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UBS Report Good News For Retailers Bad News For Interest Rates

UBS has upgraded their Australian consumer discretionary spend data as shares in retailers including JB Hi Fi, Myer and Harvey Norman climb this month on the expectation of a lift in sales due to the amount of money set to hit the Australian economy.

UBS has upgraded their index to overweight based on its June quarter Evidence Lab survey of about 1000 adults in late May and early June.

The results were “clearly positive” as aggregate spending intentions for the next 12 months rose further into positive territory to the highest point since at least 2019 the Company claims.

During the past 30 days JB Hi Fi shares have climbed 8.98%, Harvey Norman 3.09%, Myer 20.90% and Wesfarmers 2.32%.

UBS Claims that improvements in trading were evident across multiple industries; especially in areas that were previously weak.

JB Hi Fi and Harvey Norman are both expecting a surge in demand for new AI powered notebooks.

“Importantly, spending intentions by income level over the next 12 months are strongest for middle-income households earning $48k to $120k per year,” says UBS Australia equity strategist Richard Schellbach.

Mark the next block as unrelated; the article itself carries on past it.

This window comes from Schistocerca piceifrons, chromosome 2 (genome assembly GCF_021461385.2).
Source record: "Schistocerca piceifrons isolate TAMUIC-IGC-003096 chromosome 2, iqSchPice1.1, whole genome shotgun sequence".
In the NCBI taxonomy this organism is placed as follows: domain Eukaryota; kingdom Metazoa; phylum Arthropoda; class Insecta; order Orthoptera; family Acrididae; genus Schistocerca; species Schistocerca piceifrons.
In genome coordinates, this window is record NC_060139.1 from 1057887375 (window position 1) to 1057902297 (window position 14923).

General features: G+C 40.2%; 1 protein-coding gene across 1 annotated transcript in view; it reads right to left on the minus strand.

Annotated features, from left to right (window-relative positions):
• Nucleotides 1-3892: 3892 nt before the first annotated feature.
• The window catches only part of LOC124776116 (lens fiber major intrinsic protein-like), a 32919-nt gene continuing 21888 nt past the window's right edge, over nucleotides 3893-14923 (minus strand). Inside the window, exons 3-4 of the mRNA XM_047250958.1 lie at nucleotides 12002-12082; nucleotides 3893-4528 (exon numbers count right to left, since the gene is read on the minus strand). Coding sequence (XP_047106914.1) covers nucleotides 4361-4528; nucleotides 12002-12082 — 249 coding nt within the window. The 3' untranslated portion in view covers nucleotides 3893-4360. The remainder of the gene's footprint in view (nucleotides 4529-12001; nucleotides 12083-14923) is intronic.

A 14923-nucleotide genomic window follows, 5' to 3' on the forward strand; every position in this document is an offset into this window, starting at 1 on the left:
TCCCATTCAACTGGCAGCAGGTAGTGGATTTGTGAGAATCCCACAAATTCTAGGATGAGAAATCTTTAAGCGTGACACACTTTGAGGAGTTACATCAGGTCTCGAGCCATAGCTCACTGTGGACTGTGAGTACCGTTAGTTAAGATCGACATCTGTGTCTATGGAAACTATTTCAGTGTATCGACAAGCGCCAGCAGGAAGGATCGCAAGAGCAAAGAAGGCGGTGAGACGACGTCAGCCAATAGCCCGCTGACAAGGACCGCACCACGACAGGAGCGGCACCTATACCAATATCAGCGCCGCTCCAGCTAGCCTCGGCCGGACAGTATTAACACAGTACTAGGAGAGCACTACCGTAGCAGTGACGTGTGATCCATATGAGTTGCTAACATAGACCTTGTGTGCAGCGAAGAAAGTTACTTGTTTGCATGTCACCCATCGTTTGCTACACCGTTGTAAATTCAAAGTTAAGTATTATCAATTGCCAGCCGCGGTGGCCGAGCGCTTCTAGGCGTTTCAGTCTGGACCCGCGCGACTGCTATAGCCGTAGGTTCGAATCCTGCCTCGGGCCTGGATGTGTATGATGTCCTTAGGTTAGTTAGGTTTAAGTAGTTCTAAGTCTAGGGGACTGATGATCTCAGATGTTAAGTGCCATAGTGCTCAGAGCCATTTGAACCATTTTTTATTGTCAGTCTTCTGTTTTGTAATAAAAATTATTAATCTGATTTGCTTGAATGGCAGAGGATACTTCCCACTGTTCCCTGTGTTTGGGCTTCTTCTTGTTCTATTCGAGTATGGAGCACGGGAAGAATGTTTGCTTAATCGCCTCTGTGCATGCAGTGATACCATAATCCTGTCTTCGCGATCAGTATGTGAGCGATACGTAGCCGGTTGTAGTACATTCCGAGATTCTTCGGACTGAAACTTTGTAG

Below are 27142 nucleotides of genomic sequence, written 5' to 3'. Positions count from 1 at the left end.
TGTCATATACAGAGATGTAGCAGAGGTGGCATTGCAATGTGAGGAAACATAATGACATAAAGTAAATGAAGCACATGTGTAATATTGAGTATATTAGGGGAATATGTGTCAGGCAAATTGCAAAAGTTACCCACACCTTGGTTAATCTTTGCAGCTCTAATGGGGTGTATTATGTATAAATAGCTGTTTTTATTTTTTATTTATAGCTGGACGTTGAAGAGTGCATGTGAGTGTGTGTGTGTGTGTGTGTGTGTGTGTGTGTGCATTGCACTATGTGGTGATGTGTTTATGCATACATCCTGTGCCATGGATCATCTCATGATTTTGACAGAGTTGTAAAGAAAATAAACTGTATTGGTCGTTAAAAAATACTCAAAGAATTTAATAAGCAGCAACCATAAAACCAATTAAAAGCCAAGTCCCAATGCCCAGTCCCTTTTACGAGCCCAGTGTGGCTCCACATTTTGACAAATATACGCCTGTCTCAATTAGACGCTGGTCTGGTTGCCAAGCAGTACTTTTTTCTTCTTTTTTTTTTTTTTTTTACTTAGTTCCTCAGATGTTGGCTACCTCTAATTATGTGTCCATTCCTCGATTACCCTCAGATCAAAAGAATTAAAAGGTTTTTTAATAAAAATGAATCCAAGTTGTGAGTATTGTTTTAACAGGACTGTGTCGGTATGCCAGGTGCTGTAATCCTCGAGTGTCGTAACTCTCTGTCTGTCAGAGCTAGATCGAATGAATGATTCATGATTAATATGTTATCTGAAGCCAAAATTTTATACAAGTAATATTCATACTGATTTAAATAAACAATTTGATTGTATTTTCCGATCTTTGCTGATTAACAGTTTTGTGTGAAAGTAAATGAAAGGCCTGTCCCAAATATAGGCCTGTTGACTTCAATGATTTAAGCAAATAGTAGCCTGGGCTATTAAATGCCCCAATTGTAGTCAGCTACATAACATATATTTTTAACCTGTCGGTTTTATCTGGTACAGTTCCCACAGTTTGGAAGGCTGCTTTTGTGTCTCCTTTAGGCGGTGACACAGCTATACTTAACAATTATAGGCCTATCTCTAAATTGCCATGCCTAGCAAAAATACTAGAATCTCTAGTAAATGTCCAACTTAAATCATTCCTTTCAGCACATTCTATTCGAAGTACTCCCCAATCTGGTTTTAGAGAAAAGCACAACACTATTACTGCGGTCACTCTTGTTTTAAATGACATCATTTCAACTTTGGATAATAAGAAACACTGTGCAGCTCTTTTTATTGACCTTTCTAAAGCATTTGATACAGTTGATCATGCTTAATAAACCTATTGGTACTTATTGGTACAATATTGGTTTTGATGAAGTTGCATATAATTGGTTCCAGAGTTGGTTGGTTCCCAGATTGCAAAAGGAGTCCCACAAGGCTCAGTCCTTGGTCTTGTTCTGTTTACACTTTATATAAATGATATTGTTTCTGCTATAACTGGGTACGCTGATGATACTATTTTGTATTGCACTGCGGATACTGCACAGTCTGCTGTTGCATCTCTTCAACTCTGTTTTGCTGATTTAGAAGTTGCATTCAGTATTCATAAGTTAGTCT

“Meanwhile income expectations continued to rebound, also driven by middle-income households.”

The positive news comes as some analysts are tipping a rise in Reserve Bank Rates

Schellbach says the lift in spending intentions suggests large tax cuts worth $23bn – almost 1 per cent of GDP – will likely be largely spent by consumers once the tax cuts get underway next month.

Observers claim that while this is good for retailers it’s not necessarily good for inflation control.

The UBS research found that households reported their financial outlook was supported by a resilient labour market fuelling perceptions of higher job security, and rising asset prices, but they were more worried about rising interest rates.

Indeed, household expectations for interest rates over the next year were materially higher.

Schellbach claims this probably reflects the RBA turning more hawkish over recent months, and now clearly stating they are considering hiking rates again.

“The survey’s accurate calling of this cycle has been against consensus and other surveys,” Mr Schellbach says. “Recent months have seen an unusual level of dispersion in the views on the economy / consumer from both economists and stock analysts.

“In an uncertain backdrop, we are even more inclined to pay attention to our survey’s findings.” he claims.



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